The Canadian Securities Administrators (CSA) have provided
revised guidance on the use of non-GAAP financial measures aimed at
ensuring that information disclosure by issuers does not mislead
investors. An updated version of CSA Staff Notice 52-306 (Revised) Non-GAAP Financial
Measures (Notice 52-306) was published on January
14, 2016 reflecting amendments to IAS 1 Presentation of
Financial Statements (IAS 1) regarding additional subtotals
presented in financial statements.
Notably, Notice 52-306 recognizes that an issuer's GAAP may
require the presentation of additional subtotals in the financial
statements when such presentation is relevant to an understanding
of the issuer's financial position or financial performance as,
for example, may be required by paragraphs 55 and 85 of IAS 1.
Issuers who wish to include these additional subtotals in a press
release or outside of the issuer's financial statements before
the financial statements are filed on SEDAR should explain the
subtotals' composition so as to avoid any confusion. Notice
52-306 states that this may be done by including a copy of the
statement containing the additional subtotals or reconciling the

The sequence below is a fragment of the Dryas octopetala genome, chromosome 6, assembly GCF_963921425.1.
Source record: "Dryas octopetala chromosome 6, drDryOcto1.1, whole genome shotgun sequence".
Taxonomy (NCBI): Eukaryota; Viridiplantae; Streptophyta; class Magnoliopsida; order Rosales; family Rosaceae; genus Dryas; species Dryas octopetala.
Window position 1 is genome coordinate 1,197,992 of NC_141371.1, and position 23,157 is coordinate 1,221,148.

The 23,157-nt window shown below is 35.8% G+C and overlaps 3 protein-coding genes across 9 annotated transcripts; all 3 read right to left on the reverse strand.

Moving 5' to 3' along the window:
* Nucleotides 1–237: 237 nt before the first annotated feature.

additional subtotals to the most directly comparable line item
specified or defined by IFRS that will be presented in financial
statements. Issuers should also comply with the requirements
found in IAS 1 applicable to additional subtotals presented in the
statement of financial position and statement of profit or loss and
other comprehensive income.
As before, Notice 52-306 includes, among other things, specific
guidance to issuers regarding additional GAAP measures required by
IFRS and a list of suggested practices to help issuers address
obligations in relation to additional GAAP measures. Notice 52-306
was last updated on February 17, 2012.
The content of this article is intended to provide a general
guide to the subject matter. Specialist advice should be sought
about your specific circumstances.
To print this article, all you need is to be registered on Mondaq.com.
Click to Login as an existing user or Register so you can print this article.
Under the Income Tax Act, the Employment Insurance Act, and the Excise Tax Act, a director of a corporation is jointly and severally liable for a corporation's failure to deduct and remit source deductions or GST.
While most are well aware that the sale of a business is generally a complex process, even sophisticated business owners are surprised by just how much cost and effort is required to complete the sale.
Register for Access and our Free Biweekly Alert for
This service is completely free. Access 250,000 archived articles from 100+ countries and get a personalised email twice a week covering developments (and yes, our lawyers like to think you’ve read our Disclaimer).